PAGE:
Open meeting - winter 2015/16

Town: 
London
Cost: 
£10 - pay via eventbrite please
Event date: 
Monday, January 25, 2016
9.30am - 5pm (9.30am start is for intro to the viable system model, whole day starts 10am)
Type: 
Open Meeting
Location: 
London, BT Centre (please book for full joining instructions)
Admission: 
(All Welcome)
Event Details: 
An open meeting where a series of presentations of general interest regarding systems practice will be given - this will include 'craft' and active sessions, as well as introductions to theory.
 
For this open meeting we would like to bring the two 'communities' of complexity and systems thinking together to explore what they have in common and what (if anything) is signficantly different. We have speakers on both complexity and viable system modelling, so the conversation should be lively, challenging and very interesting. This is one you really don't want to miss! Excellent speakers lined up!
 
There is a fee of £10 for all attendees for these meetings (plus a small eventbrite fee), and booking is required via https://www.eventbrite.co.uk/e/scio-open-event-winter-201516-london-all-welcome-tickets-17433140994
 
Please note that the eventbrite booking fee has been removed, so you pay only £10. For any queries, please email benjamin.taylor@scio.org.uk
 
Session: Patrick Hoverstadt and Peter Miles - Cybernetics and Complexity Science

Patrick Hoverstadt is Chair of SCiO and has written extensively about systems thinking and in particular about the Viable Systems Model in his book, The Fractal Organisation. Peter Miles was a director of the Complexity Society and is also a member of SCiO, and has observed that there are strong common themes (although sometimes using different language). SCiO has an outreach programme, and has previously explored this situation with complexity practitioners such as George Rzevski. There have also been a number of online spats between more vocal members of each community along the lines of 'my thinking is better than yours'. The objective of this brief session is to examine what we think is common and what might be different, to set the scene for subsequent presentations.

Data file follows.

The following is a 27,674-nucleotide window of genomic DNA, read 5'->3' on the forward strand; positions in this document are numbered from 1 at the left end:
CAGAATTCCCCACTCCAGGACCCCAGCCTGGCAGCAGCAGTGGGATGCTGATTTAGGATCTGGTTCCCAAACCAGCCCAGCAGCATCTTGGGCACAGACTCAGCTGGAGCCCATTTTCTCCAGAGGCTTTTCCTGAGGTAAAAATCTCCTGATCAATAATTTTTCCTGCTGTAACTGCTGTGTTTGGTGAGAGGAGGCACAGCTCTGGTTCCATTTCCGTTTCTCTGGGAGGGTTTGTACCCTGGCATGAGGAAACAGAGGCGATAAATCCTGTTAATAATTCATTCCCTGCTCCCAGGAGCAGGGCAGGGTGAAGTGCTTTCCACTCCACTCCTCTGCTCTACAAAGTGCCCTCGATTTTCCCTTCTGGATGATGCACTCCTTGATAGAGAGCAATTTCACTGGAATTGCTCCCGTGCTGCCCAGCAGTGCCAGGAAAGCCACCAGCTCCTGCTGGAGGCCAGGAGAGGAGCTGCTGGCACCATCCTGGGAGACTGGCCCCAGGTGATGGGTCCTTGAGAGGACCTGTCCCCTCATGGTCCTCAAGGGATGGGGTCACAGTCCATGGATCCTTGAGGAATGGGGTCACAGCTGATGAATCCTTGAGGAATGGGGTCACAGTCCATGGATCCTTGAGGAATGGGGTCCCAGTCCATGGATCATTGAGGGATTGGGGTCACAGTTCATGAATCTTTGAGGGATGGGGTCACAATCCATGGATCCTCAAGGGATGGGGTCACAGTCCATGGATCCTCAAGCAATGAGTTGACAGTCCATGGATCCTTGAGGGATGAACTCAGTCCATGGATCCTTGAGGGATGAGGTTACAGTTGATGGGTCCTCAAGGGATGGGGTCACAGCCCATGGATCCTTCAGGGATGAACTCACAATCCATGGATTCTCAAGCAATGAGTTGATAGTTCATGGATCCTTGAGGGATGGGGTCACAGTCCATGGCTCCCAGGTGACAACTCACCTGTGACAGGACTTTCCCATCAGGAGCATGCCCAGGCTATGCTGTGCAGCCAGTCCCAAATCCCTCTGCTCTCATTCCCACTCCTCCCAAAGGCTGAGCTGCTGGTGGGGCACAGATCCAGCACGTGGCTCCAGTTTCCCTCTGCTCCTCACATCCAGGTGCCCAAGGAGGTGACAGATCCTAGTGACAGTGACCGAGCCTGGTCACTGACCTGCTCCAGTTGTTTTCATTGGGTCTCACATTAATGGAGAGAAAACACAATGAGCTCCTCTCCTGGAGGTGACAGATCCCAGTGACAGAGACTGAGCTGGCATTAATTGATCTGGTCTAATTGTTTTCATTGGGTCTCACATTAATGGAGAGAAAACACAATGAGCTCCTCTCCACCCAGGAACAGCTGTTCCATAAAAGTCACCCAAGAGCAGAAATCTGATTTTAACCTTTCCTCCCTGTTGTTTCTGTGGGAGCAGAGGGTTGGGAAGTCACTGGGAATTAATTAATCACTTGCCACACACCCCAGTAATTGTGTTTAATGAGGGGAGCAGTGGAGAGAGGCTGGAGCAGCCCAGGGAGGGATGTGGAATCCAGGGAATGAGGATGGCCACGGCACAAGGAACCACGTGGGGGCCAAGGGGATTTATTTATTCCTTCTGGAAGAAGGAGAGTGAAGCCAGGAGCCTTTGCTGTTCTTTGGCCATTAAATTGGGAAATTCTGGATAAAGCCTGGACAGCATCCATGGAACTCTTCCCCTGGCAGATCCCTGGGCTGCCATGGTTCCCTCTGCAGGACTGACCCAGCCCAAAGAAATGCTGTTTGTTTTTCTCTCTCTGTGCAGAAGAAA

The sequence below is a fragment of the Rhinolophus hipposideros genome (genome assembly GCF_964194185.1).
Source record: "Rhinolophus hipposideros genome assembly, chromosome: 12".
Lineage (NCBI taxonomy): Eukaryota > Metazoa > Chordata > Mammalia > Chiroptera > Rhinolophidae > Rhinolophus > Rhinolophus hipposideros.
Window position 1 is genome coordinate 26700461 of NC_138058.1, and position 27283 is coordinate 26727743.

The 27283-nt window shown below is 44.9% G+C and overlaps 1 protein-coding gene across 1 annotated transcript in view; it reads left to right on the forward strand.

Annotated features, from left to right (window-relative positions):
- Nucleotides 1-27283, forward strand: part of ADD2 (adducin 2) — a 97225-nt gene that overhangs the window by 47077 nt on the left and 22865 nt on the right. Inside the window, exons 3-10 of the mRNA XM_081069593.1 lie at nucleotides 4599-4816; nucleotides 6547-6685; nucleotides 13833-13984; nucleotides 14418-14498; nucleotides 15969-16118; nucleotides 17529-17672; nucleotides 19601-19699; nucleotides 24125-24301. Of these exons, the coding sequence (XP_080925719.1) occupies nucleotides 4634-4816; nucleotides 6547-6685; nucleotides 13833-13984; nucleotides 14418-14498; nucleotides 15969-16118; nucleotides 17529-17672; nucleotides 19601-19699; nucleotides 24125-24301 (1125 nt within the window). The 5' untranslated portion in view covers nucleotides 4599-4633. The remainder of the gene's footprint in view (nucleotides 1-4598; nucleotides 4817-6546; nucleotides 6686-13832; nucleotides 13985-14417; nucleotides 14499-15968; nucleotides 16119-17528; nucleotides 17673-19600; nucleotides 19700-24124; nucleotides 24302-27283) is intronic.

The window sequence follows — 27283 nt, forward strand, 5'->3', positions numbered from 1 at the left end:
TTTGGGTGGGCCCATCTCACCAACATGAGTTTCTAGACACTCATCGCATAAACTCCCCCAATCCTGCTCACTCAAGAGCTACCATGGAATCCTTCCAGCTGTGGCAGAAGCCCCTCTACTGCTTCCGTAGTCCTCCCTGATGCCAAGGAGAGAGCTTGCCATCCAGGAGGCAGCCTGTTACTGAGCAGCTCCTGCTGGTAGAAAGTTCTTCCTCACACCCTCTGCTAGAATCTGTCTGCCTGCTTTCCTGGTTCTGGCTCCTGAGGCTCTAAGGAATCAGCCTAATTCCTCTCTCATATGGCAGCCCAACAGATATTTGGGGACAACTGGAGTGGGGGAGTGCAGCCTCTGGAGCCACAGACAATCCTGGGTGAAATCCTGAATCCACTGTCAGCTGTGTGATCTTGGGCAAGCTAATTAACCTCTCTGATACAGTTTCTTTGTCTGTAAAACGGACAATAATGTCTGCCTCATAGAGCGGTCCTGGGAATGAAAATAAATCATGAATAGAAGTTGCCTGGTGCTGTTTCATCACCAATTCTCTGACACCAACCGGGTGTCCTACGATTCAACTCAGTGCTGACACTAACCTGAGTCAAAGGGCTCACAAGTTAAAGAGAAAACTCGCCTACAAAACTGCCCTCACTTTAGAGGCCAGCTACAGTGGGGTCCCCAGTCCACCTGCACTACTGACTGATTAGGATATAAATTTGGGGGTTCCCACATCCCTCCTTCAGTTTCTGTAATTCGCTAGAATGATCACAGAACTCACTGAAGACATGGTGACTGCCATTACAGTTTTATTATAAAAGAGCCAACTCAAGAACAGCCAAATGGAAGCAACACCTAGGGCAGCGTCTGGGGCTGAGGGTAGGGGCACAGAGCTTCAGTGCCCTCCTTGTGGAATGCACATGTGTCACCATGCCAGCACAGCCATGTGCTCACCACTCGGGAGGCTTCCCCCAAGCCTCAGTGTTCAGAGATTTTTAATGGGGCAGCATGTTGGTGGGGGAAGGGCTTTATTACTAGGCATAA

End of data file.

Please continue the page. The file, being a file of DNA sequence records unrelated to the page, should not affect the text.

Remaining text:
Session: Jean Boulton - Strategy and Adaptive Management in a Complex World

We live in a VUCA world - volatile, uncertain, complex and ambiguous. Meanwhile, the impact of climate change, conflict, globalisation, economic and social shifts means that change can come fast, be hard to predict and lead to emerging and unexpected outcomes to markets and contexts.

Meanwhile, due to concerns about budgets, and demonstrating efficacy, the desire to predict, control and measure has never been higher - particularly for the public and not-for-profit sectors. We want the world to operate like clockwork - with clear outcomes from clear inputs, allowing for detailed planning, rolling out of 'best practice' , a focus on process and on evidence.

The issue is that we have conflated our desire for the world to work like a machine, into a belief  that it works like a machine, and a belief that emanates from a view of what is scientific and professional.

In this talk, Jean will explain that the science of complexity gives us a new understanding of 'the way the world works' and what that means for practice. She will explain what complexity science has to say, and what it implies for strategy and adaptive management.